ICU Nurse Career

ICU nurses work with the patients in intensive care facilities who have the gravest illnesses and injuries. Therefore, these nurses need to be both sympathetic and highly capable. They work closely with patient families as well as doctors to keep grievously ill patients alive, and they must have the emotional stamina to accept that they simply cannot save everyone.

Job Description

The Intensive Care Unit, or ICU, is where patients who require the most care are placed. Nurses who work in this area of the hospital need to keep watch over people whose condition may undergo rapid changes. They will also care for those who are often too ill to care for themselves in even the most basic capacity. An ICU nurse needs to be able to make quick judgments about the status of the patient and summon the necessary professionals in the case of a crisis. They also work closely with the families of patients, keeping them up-to-date on the status of the patient and making sure they understand all aspects of their family member's care.

Education and Training

ICU nurses must first and foremost be an RN, but just any RN certification is not suitable for this position. Those who have the desire to work in the ICU must have a Bachelor's degree in nursing rather than an Associate's degree or a nursing certification. An RN requires a licensing test as well as schooling, but even further licensure is sometimes required for ICU nurses. In some cases, working in the ICU may require a certain amount of experience in the nursing field, an internship or additional coursework. These requirements may change from state to state and hospital to hospital.

Costs Involved

The most pressing cost is the tuition for the Bachelor's degree, ranging anywhere from $30,000 to $100,000. The licensing and tests required for an RN have varied additional costs, and in some cases may need to be renewed periodically. The licensing for working in the ICU, which only some states require, may be another thing you need to pay for, as well as any ICU courses required by the state or the hospital in which you choose to work. If a hospital requires a internship, it may be necessary to figure out how you will pay living expenses as you work through your internship.

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Funding and Scholarships

There are a vast array of scholarship opportunities for nursing students in general. The Caroline E. Holt Nursing Scholarship offers $1,000 for nursing students who can prove financial need, and the AACN offers a wide variety of scholarships for nurses focusing on critical care. Aside from these are dozens of other opportunities for nursing students of various backgrounds. Scholarship availability is dependent upon such varied factors as race, gender, age and GPA. A great number of other scholarships for nurses are offered by hospitals, high schools and specific colleges.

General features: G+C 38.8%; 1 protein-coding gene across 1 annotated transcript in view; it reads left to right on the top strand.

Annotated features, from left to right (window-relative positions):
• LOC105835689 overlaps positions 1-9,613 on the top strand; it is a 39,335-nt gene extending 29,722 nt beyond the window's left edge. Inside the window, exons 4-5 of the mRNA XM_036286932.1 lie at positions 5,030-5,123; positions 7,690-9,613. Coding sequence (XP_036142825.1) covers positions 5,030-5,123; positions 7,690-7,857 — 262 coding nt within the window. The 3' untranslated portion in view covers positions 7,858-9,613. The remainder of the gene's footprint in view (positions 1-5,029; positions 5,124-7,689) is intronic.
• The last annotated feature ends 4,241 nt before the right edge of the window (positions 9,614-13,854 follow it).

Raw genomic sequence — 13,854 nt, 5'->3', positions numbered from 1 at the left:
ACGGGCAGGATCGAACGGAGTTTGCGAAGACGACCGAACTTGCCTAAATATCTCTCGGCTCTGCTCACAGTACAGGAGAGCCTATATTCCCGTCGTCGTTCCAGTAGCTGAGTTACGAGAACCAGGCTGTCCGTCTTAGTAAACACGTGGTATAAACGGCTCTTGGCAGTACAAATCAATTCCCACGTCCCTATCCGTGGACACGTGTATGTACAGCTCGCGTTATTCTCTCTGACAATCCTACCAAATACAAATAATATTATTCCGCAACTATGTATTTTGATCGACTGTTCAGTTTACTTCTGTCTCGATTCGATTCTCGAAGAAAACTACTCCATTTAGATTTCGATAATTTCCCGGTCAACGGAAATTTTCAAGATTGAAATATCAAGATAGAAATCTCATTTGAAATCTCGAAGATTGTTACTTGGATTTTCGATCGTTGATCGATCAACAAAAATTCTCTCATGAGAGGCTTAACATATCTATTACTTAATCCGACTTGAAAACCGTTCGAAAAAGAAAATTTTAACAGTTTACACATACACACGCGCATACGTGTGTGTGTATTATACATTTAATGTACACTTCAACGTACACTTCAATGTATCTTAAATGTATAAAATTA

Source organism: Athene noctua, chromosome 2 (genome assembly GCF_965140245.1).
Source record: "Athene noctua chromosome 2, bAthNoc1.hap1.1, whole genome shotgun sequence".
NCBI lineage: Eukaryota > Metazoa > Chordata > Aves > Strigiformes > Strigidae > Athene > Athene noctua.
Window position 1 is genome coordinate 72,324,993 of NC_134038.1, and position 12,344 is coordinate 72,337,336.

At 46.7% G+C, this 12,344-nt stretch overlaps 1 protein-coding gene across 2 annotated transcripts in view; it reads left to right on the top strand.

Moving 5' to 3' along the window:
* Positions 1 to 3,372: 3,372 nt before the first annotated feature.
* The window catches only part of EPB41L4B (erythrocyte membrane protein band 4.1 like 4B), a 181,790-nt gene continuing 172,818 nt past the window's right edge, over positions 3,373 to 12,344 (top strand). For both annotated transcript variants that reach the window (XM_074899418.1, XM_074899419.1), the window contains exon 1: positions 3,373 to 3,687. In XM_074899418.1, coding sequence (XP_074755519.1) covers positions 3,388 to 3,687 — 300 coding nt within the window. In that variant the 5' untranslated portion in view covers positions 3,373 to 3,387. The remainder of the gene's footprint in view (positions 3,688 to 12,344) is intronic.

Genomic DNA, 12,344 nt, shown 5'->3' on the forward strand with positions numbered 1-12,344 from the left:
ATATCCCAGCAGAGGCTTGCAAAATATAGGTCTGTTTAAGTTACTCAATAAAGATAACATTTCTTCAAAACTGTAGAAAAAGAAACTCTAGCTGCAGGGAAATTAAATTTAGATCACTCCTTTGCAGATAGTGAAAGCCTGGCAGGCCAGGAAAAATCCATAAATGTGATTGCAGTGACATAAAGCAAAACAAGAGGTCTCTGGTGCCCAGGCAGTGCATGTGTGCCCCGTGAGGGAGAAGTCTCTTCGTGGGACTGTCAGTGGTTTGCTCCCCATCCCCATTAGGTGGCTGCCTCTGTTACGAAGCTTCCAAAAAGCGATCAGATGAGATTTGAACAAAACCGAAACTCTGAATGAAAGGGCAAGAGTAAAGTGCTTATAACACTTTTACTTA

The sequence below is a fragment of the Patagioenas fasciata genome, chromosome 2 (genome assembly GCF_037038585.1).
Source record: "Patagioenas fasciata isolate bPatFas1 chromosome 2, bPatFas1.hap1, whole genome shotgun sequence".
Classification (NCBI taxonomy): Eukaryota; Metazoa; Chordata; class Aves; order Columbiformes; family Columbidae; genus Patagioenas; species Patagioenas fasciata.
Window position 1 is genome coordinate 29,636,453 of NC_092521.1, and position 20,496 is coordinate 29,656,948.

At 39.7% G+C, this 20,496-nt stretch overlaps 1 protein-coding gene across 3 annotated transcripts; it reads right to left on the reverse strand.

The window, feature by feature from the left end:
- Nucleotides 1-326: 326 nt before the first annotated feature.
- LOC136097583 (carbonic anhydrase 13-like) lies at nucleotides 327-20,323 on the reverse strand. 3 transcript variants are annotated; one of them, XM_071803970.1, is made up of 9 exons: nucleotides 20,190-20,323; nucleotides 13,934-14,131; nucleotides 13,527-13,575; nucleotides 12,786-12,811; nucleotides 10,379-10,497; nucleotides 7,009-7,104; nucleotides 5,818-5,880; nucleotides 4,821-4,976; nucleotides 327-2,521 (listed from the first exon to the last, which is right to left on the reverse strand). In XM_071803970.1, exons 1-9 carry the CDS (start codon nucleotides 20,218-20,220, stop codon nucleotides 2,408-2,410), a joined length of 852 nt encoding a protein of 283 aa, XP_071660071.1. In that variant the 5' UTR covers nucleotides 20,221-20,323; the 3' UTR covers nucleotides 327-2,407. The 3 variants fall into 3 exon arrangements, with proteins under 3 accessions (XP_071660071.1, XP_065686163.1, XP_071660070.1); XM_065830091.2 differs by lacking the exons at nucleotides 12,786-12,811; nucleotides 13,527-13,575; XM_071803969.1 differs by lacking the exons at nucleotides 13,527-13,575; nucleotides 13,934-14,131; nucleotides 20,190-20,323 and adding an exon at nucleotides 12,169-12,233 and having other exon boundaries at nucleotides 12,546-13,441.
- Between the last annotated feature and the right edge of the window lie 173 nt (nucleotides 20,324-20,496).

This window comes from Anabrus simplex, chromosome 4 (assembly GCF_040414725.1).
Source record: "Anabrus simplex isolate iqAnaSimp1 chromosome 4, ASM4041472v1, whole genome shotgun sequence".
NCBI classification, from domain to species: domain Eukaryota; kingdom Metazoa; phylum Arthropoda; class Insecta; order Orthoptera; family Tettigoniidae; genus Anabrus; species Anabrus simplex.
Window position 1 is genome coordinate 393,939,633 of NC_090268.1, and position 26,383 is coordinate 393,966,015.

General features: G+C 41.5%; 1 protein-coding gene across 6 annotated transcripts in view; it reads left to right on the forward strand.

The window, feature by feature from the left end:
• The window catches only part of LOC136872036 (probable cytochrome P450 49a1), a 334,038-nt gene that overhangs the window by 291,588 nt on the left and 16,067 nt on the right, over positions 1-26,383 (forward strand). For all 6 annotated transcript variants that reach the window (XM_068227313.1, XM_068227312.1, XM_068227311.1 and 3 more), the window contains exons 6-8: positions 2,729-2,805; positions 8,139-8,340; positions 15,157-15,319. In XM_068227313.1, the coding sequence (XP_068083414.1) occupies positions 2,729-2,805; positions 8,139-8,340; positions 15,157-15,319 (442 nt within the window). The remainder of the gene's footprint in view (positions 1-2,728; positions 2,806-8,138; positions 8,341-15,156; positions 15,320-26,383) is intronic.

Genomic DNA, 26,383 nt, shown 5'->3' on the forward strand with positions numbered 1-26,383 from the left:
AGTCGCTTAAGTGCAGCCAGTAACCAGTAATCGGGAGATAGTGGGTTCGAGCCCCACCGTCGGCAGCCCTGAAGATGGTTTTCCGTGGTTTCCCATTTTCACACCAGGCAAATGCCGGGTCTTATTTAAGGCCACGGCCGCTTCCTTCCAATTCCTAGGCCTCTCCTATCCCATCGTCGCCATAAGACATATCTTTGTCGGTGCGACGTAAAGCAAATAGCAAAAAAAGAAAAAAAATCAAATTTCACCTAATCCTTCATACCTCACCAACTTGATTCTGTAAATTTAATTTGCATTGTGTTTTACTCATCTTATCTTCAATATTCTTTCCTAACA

Job Openings and Opportunities

ICU nurses work almost exclusively in hospital ICUs, but within that, there is quite a bit of leverage to choose a work environment. Large metropolitan areas are busier, so if you want to be challenged by your work environment, this would be the place for you. More rural areas are not as busy, but they may have fewer opening available. It is also possible to specialize further in the different kinds of patients for whom you would like to provide care, such as pediatrics or oncology. With additional schooling, management positions for nurses in the ICU are available, so there is plenty of upward mobility


The median pay of ICU nurses is about $65,000 per year. Your pay will rest on a variety of factors such as schooling, additional licensure for specialization, experience, and the need in your specific area. New ICU nurses may earn as little as $49,000 per year, but this rate climbs steadily as more experience is accrued.

Career Outlook

The career outlook for nursing students in general is great, and even better for those who are willing to work in the ICU. The nursing profession as a whole is expected to grow much faster than average in the future, as people are living longer and requiring more care. The growth rate is expected to remain at around 2.5% per year over the next decade with some 14% of available jobs remaining vacant. ICU nurses tend to have high turnover rate due to the emotionally intense requirements of their job, and openings are nearly always available in most areas.

While this job can be very emotionally draining, it can be just right for a person with the correct temperament, and it is always in high demand. The pay is excellent and usually includes a lot of benefits, though the hours are sometimes very long and the job itself can be quite physically demanding. Nurses who are no longer able to handle the strain of the ICU will always have the ability to switch to another less stressful unit in the hospital.

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